I've actually always prided myself on my ability to fall over tidily. Years ago I did Judo for a term or two and the first thing they teach you is how to fall without hurting yourself - that was about as far as I got - so not a lot of use offensively. And I've never been hurt seriously falling off motorbikes either.

I managed to roll and avoid hitting my head on the road this time too. But I lost some skin off one hand, and I must admit I was a bit shaken by the whole thing. Partly because of how fast it happened, I didn't feel at all in control. I was thinking how stupid it would be to have banged my head badly at walking pace in my own street - and I felt it could easily have happened.

I've now bought a helmet - the modern ones actually aren't that bad either to look at or wear. And I've worn it since.

The gloves I got from a great shop in Dunedin, where they were very helpful and knowledgeable, and had a good range of bikes and accessories. They have gel pads on the inner part, to stop your fingers getting numb. But the best part is that the index fingers have little wires embedded so that you can use your iPhone without taking the gloves off - how cool is that. I intend to do mini reviews of equipment I buy, but unfortunately in this case I don't know the details of what I actually bought.

Another problem

The bike shop replaced both tubes.

While I was picking it up, I took the opportunity to ask what sort of bike I own (seemed like something I should know).

It turns out to be a 26" Mountain Bike - so there we are. And it's red.

It's definitely got three gears at the front, and 6 or 8 or something at the back, so it's somewhere between an 18 and 24 speed depending on the count.

I rode to and from work a couple of times.

My biking friends at work said how unlucky I had been to get a flat tire - 'that never happens on Mountain Bikes round town', 'I haven't had an MTB puncture in over 2 years, even on tracks', etc etc.

The next morning, the rear tire was flat.

#$%^&*(*&^%         $%^&*(*&^%

I loaded it into the ever reliable Jazz (never had a puncture), and took it the bike shop where we had a terse conversation.

Monday, April 21, 2014

First problem

Getting to and from work was fine.

It only took about 10 minutes each way, and was no problem.

I can't believe how many people told me off for not wearing a helmet! We never wore them when I learnt to ride, I think they look geeky, I don't even own one. It all seems a bit unnecessary for a ten minute commute.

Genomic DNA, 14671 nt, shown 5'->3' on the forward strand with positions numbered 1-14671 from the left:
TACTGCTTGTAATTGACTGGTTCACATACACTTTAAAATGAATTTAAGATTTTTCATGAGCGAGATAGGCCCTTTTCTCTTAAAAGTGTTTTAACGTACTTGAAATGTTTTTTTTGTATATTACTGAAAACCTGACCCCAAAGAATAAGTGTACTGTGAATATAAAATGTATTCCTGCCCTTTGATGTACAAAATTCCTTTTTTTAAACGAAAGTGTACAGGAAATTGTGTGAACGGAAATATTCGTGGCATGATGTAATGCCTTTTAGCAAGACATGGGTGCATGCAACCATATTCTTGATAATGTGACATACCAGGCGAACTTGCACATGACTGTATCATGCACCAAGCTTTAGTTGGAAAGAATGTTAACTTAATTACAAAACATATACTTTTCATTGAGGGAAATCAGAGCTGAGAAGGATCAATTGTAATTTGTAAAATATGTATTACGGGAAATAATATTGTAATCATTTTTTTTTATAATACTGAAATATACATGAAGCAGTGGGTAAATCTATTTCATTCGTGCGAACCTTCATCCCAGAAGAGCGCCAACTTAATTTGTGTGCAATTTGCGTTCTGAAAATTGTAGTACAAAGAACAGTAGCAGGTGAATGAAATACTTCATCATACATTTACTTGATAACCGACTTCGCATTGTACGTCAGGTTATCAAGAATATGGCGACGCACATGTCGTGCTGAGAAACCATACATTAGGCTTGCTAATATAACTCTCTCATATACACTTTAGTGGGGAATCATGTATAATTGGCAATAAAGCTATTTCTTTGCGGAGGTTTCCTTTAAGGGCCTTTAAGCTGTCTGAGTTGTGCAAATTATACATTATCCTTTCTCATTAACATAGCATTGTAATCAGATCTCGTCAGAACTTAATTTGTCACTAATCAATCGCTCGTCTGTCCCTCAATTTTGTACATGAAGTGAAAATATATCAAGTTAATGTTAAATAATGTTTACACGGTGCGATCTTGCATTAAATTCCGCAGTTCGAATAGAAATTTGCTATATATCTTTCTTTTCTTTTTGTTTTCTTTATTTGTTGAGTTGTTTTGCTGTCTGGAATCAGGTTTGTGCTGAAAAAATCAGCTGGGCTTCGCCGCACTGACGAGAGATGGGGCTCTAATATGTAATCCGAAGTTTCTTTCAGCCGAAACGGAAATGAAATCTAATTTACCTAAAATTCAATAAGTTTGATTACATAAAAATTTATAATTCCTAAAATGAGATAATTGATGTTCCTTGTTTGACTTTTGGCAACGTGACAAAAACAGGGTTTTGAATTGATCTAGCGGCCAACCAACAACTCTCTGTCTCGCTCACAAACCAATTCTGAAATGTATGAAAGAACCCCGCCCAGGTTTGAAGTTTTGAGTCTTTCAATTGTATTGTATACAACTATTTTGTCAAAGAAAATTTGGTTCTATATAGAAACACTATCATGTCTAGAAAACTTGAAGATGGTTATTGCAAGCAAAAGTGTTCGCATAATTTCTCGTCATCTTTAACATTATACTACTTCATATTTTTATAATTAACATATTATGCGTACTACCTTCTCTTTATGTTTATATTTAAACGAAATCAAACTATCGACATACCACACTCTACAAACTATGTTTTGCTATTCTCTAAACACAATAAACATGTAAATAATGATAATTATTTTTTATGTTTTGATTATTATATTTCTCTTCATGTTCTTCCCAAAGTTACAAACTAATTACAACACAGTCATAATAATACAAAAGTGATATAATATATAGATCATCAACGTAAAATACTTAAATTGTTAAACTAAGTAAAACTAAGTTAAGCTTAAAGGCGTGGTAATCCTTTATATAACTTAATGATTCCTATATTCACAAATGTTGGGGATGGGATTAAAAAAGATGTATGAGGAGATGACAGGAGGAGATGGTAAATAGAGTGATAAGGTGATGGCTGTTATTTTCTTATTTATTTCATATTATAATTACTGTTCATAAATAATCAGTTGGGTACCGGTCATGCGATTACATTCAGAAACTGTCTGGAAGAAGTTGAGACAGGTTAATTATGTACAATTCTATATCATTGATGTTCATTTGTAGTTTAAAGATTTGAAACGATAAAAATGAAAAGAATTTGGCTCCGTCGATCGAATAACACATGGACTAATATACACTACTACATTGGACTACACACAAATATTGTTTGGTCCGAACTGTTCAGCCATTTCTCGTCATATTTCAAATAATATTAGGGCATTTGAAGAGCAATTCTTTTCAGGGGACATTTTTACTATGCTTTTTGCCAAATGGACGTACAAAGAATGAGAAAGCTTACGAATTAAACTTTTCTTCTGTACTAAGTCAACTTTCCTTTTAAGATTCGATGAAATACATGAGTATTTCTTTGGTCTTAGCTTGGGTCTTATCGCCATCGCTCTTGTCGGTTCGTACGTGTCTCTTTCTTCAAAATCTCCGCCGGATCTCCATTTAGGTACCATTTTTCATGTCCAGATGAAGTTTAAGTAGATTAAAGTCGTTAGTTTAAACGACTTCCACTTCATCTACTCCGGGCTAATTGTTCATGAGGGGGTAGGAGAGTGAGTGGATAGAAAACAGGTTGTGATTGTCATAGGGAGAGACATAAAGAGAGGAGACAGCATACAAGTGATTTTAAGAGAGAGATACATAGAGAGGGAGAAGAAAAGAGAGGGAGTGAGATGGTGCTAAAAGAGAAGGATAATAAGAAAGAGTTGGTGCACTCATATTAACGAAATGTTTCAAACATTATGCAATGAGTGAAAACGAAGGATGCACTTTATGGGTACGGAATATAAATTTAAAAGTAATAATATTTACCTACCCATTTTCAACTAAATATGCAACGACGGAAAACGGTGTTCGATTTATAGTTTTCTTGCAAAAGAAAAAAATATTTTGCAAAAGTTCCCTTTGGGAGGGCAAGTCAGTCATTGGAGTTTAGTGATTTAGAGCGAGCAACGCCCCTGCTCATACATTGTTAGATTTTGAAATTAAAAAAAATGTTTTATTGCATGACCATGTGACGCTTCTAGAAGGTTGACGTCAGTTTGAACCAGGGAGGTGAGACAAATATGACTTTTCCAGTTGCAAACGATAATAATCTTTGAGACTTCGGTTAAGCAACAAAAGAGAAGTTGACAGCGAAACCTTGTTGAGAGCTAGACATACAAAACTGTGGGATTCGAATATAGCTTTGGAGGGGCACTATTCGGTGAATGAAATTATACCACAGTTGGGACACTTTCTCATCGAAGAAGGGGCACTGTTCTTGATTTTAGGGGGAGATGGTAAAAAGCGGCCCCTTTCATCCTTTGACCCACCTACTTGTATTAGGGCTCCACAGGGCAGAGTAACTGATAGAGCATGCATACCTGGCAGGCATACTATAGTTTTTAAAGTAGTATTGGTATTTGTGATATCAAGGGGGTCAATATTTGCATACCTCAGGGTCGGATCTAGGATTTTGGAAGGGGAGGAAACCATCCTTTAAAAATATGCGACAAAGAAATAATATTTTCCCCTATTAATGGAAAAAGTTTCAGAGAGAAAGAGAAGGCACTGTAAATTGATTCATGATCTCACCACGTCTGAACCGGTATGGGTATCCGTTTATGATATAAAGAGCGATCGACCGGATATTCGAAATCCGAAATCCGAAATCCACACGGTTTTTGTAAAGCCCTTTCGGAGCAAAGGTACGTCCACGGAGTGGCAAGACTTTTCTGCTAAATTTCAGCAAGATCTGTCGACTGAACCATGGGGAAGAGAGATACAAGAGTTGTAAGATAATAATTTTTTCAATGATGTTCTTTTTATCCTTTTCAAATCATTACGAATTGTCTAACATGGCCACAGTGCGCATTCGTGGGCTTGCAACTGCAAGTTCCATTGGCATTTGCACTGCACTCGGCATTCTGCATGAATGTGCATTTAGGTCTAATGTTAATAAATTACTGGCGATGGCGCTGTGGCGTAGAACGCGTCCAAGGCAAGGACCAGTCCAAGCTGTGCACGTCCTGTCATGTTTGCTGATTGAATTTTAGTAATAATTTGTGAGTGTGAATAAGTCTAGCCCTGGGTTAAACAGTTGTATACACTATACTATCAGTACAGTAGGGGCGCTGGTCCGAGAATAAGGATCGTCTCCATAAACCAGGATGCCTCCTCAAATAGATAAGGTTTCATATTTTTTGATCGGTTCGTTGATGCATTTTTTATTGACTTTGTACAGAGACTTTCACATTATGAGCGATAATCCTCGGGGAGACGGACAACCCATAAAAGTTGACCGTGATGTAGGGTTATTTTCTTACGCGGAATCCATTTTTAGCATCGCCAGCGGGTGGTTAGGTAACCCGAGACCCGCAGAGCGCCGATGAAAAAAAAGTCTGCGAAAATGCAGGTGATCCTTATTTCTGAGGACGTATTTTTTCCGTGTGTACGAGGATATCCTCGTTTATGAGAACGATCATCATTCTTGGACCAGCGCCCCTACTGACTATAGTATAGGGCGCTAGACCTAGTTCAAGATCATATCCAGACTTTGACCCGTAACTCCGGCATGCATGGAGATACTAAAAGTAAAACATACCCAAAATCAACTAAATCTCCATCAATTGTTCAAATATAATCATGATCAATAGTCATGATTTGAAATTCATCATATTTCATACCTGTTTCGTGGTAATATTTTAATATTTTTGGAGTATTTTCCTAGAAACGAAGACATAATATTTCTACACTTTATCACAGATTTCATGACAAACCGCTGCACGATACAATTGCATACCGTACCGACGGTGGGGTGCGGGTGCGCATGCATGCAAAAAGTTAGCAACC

In the morning I went to ride to work and the rear tire was completely flat - after one ride.

I'm assuming that since the tires and tubes were the original ones, after 5 years of non-use the tubes must have perished or something.

So, discovered that my bike will fit into my Honda Jazz! What an amazing little car that is. With the back seats down and the passenger seat forward, the bike just drops in.

I will ask the bike shop to replace both tubes in order to be sure (fateful words).

Sunday, April 20, 2014

The Start

Hi, I'm John.

I bought a bike about 5 years ago, rode it around the block a couple of times and then left it in the garage.

When I grew up in Dunedin most kids didn't have bikes because it is quite hilly, although I did learn to ride on friends' bikes.

All in all, I've probably spent less than 20 hours riding.

But now I've decided to give it a serious go, and there are several reasons.

This year I reached the same age as my father was when he died. Intellectually I know that people are different, and the fact that he smoked (while I stopped 15 years ago) makes a big difference, but still it feels a bit ominous.

After always being a skinny kid, I've steadily put on weight (especially since I stopped smoking), and nothing I've tried seems to help. At various times, I've cut out carbs, meat, and even alcohol (worst 24 hours of my life). At the moment I'm floating around 92kg, which is too high.

Mr Money Mustache says everyone should own (and use) a bike in this brilliant post.

We had a bike week at work that seemed like a lot of fun - here is an article about it.


I went to the local bike shop and they came around and sorted out my bike so I can use it to ride to work, which is my immediate objective. Work is only 2 1/2 km away so that should be achievable. Also, I looked up on Google Map's excellent bike route finder and discovered a way to go that avoids some very busy roads, using a track that I didn't even know existed.